Repainting Interior Trim
Careful preparation and confident brushwork are the keys to a professional finish.
Synopsis: A professional painter describes the tools, materials and techniques that he uses to paint interior trim so that it looks great and lasts a long time. Included is information on prep work and primers, brush selection and techniques, and caulk, as well as a sidebar on how to paint over old oil-based paints.
A few years ago, a real-estate agent friend called to ask for a favor. Her client had slapped a fresh coat of paint over all the interior trim of his century-old house prior to putting it on the market. She’d called me because she thought his paint job looked “kind of funky.” I wasn’t even 2 ft. inside the door when I saw why she’d been concerned: From almost every square inch of the beautiful, ornate trim, the new paint was peeling away in sheets. This disaster was a classic example of what happens when latex paint is applied directly over high-gloss oil paint without proper surface preparation. I didn’t have the heart to tell them what it would cost to fix the mistake, so I referred them to another contractor, someone I didn’t like much.
Getting paint to stick is only half the battle. Interior-trim elements may not endure the same hardships as those on the exterior, but they’re subject to much closer scrutiny. When I’m painting a window that’s right next to the couch in the family room, I have to make sure that the painted surfaces are silky smooth and that the lines where trim meets wall are razor sharp, or I might never get paid.
Detective work precedes prep work
Interior-trim elements, such as crown molding, chair rail, casings or baseboards, are designed to stand out from the walls and ceilings. In most homes, the walls and ceilings are painted with a flat finish, while the trim receives a gloss. Until recently, the only way to get a smooth, glossy finish, free of obvious brush strokes, was to use an oil-based paint. Acrylic latex paints have made great strides in recent years, but putting latex over oil is still a challenge. Unless the client requests otherwise, I prefer to apply latex over latex and oil over oil.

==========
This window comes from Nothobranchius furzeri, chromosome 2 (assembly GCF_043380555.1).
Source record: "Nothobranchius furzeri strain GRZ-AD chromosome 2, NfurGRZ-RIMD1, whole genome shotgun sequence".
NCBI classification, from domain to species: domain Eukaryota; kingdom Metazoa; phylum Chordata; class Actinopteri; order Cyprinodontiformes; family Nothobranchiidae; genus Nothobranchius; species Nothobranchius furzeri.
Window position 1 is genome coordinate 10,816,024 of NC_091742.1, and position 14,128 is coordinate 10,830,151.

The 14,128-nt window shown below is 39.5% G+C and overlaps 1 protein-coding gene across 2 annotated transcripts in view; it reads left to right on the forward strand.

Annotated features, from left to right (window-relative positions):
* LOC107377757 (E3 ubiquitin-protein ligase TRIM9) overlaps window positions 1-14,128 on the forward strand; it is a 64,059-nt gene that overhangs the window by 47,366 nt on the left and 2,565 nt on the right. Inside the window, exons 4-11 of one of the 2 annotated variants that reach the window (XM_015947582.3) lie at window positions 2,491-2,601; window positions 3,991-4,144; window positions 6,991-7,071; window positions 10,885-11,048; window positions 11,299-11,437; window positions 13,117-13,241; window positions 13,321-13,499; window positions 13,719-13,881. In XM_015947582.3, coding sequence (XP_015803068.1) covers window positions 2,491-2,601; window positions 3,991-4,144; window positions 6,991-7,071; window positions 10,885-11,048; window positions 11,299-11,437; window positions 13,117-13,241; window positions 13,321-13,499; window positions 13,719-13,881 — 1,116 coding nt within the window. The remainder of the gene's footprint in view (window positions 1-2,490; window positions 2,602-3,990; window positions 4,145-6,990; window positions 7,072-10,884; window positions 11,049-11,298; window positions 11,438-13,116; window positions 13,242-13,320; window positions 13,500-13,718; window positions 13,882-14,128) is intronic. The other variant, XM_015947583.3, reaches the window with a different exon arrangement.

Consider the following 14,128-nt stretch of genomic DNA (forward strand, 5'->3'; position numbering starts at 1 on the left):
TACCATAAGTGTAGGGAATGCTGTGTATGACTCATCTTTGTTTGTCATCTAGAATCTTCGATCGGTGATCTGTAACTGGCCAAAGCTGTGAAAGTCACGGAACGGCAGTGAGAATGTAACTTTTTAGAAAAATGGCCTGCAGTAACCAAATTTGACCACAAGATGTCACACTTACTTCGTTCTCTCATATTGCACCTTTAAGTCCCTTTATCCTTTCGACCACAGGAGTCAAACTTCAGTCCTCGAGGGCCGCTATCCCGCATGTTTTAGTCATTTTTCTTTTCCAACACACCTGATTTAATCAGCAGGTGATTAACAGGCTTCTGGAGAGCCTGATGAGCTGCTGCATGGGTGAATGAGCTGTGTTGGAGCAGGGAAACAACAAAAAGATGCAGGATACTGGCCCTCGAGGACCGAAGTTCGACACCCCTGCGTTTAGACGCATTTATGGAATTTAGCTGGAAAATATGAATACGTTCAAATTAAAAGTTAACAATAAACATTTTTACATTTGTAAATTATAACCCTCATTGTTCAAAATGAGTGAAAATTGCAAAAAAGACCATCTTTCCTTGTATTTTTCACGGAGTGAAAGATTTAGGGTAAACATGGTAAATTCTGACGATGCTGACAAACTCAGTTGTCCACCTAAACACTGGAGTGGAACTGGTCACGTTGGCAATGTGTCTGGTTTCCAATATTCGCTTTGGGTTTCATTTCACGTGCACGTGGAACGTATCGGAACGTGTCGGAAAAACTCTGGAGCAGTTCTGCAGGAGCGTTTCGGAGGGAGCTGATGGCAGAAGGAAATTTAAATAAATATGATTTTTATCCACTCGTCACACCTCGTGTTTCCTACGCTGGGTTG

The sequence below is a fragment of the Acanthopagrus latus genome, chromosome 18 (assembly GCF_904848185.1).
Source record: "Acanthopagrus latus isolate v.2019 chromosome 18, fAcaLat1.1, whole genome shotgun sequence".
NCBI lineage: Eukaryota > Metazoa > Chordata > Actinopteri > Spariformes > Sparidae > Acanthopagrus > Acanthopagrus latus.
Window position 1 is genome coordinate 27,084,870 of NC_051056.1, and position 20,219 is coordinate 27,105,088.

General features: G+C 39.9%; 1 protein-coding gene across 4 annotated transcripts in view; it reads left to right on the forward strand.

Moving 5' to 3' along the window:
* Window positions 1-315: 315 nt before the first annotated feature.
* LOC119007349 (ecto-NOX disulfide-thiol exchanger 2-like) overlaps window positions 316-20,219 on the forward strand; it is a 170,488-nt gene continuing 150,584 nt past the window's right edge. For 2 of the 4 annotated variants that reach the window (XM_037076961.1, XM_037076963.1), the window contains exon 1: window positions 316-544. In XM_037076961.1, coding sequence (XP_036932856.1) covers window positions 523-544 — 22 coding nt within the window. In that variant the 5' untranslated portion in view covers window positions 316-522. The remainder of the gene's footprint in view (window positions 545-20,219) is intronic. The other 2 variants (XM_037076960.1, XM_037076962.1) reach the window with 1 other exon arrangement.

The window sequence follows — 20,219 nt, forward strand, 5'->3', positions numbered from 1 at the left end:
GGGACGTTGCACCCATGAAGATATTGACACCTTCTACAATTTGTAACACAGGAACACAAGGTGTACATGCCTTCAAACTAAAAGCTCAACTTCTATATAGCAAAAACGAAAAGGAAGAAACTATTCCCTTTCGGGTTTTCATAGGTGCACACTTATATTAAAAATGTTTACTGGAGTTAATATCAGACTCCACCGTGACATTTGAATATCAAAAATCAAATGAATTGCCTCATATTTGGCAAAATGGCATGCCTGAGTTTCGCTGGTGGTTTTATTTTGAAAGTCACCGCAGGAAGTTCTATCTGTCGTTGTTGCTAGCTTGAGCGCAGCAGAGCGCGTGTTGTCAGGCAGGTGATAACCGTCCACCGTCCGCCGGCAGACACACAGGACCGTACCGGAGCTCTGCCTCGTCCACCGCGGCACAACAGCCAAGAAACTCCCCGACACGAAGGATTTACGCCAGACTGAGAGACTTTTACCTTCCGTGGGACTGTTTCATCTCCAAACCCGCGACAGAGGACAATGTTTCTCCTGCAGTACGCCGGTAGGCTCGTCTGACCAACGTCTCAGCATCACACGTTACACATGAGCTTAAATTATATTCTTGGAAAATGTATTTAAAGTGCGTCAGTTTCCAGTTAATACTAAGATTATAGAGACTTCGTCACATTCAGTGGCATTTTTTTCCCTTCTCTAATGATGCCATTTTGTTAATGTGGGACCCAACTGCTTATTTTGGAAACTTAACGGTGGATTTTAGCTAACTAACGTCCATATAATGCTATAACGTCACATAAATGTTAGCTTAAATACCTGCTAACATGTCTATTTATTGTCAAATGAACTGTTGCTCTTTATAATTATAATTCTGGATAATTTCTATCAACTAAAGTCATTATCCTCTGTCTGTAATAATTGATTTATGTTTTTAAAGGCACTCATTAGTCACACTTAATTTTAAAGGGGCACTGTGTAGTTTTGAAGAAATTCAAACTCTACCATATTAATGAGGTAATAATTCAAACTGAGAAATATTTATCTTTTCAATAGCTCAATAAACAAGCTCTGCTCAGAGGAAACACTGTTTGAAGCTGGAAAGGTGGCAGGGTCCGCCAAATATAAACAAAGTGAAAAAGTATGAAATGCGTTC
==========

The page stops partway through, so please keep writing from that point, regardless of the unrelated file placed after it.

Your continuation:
There are several ways to determine whether the existing paint is oil or latex. If some of the paint is peeling, I take a large chip and bend it in half. Oil paint is brittle, but latex is flexible: A clean break tells me I’m working with oil; otherwise, I’ve got latex. If the painted surface is not peeling, I’ll put a few drops of Goof-Off—a product that messy painters use to clean up dried latex-paint spatters—on a flat horizontal surface such as a windowsill and wait a few minutes. If the paint becomes soft and gooey, it’s latex.
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